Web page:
True Autumn’s Best Hair Colour
January 30, 2011 by Christine Scaman
Really, I adore the company of True Autumn women. Something about their naturalness is very relaxing. They have a take-it-or-leave-it-but-this-is-me attitude that I love.
I don’t see many True Season clients, with the exception of True Summers who outnumber all other Seasons combined by 1:3… and I practice 12 Season Colour Analysis! Very complicated coloring, True Summer, and all too easy to misplace into another Season.
Like all the True Seasons, because they’ve been around longer, wrong ideas about the palette and the style are more entrenched and more outdated. True Autumn is thought to be all khaki and pumpkin. So not. Think more of an evening sky dripping liquid orange gold into a molten ocean. True Autumn is every color of coffee, spice, chocolate, a golden home-baked loaf, a glorious pie crust. Envision Bollywood colors.
Shying away from heat is a natural reflex. Before their personal color analysis, a True Autumn woman often arrives with flat, beige hair that doesn’t enhance her. She’s gotten used to light hair or believed the someone who told her that women need to lighten hair as they age. Meanwhile this woman’s face, clothing, jewelry, and energy could say everything. Beige hair color is aging.
In other cases, the woman placed herself among the Winter Seasons and the hair is too cool and too red, which looks crisp and severe, like the pie crust burned round the edges.
Aim for Bambi eyes and melting milk chocolate hair. True Autumn emanates a warmth that is comfortable, a darkness that is medium, and a sultriness that is extreme. When I see them a few weeks after their color analysis, I can barely take my eyes off them and I can tell that they are getting used to that reaction.True Autumn doesn’t strive to get noticed, but these women have no choice once their colors are right.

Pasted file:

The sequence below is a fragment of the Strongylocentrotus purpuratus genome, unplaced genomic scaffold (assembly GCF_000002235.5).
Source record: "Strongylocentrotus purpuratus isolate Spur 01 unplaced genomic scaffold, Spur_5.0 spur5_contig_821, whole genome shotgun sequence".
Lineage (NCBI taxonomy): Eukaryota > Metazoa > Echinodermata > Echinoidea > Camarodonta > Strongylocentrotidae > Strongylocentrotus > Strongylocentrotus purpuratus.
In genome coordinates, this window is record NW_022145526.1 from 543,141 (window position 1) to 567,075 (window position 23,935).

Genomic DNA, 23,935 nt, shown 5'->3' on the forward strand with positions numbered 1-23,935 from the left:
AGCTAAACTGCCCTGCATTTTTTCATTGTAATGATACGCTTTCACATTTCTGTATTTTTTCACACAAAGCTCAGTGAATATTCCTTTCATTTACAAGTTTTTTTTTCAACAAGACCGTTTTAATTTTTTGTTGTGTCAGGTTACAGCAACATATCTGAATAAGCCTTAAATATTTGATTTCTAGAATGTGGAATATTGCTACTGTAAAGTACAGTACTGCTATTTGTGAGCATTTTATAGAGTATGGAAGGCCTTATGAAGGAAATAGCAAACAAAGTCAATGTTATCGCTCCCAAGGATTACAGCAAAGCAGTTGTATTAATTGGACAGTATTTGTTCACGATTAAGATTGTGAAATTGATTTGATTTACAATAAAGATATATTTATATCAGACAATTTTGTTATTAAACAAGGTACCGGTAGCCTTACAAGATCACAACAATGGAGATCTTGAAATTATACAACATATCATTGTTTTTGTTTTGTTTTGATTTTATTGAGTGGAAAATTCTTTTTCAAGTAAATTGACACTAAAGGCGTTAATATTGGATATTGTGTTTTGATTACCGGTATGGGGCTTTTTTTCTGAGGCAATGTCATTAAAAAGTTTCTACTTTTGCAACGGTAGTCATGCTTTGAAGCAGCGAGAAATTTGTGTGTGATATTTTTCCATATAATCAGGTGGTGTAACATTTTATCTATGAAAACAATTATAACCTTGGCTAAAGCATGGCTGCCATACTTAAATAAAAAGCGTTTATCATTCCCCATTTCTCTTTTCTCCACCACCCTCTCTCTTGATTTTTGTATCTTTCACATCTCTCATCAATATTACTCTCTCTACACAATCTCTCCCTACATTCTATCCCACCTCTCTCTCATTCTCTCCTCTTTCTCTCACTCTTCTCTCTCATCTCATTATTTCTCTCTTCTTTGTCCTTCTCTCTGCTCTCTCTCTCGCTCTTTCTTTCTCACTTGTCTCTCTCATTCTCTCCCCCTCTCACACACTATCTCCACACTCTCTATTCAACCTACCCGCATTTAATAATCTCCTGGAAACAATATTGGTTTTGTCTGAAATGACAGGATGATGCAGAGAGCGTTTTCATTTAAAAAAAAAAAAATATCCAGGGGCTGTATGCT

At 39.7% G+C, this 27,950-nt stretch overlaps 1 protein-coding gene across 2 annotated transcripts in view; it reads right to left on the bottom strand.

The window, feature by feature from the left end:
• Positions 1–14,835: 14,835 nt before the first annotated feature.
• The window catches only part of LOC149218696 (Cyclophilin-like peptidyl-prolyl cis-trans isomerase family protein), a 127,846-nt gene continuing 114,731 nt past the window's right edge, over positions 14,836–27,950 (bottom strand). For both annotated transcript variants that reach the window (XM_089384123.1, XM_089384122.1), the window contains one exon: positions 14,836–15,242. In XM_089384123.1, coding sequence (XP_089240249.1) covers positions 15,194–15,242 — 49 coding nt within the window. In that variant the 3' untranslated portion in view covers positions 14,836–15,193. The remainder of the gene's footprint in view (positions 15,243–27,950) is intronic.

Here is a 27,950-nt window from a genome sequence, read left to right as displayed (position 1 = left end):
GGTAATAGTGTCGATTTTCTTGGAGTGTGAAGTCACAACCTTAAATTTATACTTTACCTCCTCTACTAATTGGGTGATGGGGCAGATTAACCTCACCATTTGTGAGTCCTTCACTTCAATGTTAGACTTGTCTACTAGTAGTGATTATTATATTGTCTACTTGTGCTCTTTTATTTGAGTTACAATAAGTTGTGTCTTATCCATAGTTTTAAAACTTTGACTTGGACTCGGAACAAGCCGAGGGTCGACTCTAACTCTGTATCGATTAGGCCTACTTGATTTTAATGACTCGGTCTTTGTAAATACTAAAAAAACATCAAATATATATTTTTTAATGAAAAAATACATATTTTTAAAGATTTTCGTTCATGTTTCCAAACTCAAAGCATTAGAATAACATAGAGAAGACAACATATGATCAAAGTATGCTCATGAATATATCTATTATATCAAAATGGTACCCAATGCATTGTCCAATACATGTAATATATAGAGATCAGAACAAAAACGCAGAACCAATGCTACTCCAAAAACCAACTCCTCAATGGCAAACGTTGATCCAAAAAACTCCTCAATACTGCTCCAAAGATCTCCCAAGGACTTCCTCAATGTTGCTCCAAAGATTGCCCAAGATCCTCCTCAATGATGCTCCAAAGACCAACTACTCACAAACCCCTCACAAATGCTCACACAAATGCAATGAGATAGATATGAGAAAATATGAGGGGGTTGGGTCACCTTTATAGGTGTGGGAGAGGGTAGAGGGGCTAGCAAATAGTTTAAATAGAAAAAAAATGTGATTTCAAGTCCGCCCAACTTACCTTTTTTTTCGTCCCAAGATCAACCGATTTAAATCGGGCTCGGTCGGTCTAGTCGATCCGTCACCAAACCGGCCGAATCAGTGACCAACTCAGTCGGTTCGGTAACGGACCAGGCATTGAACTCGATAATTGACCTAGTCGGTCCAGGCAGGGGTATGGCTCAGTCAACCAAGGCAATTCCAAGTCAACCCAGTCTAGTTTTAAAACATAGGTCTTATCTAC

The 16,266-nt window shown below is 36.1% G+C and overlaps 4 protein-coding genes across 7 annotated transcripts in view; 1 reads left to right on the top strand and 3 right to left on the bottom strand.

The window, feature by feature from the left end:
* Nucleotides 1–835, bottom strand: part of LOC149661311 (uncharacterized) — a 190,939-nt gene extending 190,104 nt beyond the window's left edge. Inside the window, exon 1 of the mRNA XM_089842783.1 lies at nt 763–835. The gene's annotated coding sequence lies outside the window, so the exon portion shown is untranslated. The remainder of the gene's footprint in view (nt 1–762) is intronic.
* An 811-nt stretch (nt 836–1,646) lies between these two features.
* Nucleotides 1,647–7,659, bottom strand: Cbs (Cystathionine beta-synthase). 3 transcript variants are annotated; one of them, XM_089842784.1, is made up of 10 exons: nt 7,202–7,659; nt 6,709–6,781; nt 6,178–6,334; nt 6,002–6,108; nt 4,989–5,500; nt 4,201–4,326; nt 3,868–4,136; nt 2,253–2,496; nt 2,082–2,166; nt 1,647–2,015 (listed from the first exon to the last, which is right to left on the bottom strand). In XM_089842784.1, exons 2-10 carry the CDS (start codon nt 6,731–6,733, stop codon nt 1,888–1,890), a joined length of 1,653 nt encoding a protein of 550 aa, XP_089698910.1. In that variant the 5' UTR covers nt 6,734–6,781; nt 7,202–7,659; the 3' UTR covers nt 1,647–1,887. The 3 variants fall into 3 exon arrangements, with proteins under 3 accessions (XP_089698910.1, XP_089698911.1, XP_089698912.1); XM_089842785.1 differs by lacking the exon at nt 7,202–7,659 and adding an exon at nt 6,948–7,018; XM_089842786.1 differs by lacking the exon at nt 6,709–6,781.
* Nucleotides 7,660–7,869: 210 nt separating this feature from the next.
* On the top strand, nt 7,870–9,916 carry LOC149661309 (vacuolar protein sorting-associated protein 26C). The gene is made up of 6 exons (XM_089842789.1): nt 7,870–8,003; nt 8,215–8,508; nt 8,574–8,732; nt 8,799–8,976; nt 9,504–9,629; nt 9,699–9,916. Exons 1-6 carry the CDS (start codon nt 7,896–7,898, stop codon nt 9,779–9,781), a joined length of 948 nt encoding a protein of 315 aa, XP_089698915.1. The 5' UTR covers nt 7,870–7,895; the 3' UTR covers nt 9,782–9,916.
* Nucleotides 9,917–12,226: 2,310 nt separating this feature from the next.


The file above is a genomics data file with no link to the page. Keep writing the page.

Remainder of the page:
When I plan outfits or makeup for this gorgeous group, I always remind myself that they are not well suited to very darks or very lights. Colours can go to warm creamy buff and as dark as 70% chocolate, but would not reach all the way to black and white. The extreme of lightness and darkness, so-called high contrast, is way too sharp. The overall effect to the viewer when they see the woman head to toe should be medium to medium-dark. The colors in this chair offer a good range of base hair colours.
Every person in every Season has to make a darkness adjustment with her color analyzed palette. Some women will look or feel better in lighter colors than others. The hair right color is some shade of brown, not beige, or apricot, or butterscotch, or really not yellow blond. Think of Susan Sarandon and Russell Crowe. Would lighter hair enhance their strength and presence? I don’t see that it would.
Autumns are often thought to be red-haired, and it is possible but not common. They can certainly wear a dark copper highlight if they chose, but the natural color is not often red. The red would not be carrot; it would be squash. Carrot’s clear yellow-orange, as Rupert Grint’s, belongs to a Spring. The colors in the chair below are the right highlight range. The wicker basket is Soft Autumn’s. The dried flowers are too light as a highlight for any Autumn I know. The silver lanterns on the left side would be pretty on a Light Summer/Spring.
On this chart, I like golden chestnut and henna red. For a highlight, I would choose copper blonde. Obvious redness in the hair of Soft Autumn beyond muted apricot is too much. This Season can manage it far better.
I didn’t choose Light Copper Blonde because it would make obvious stripes, and break up the molten metal heat that works so amazingly well.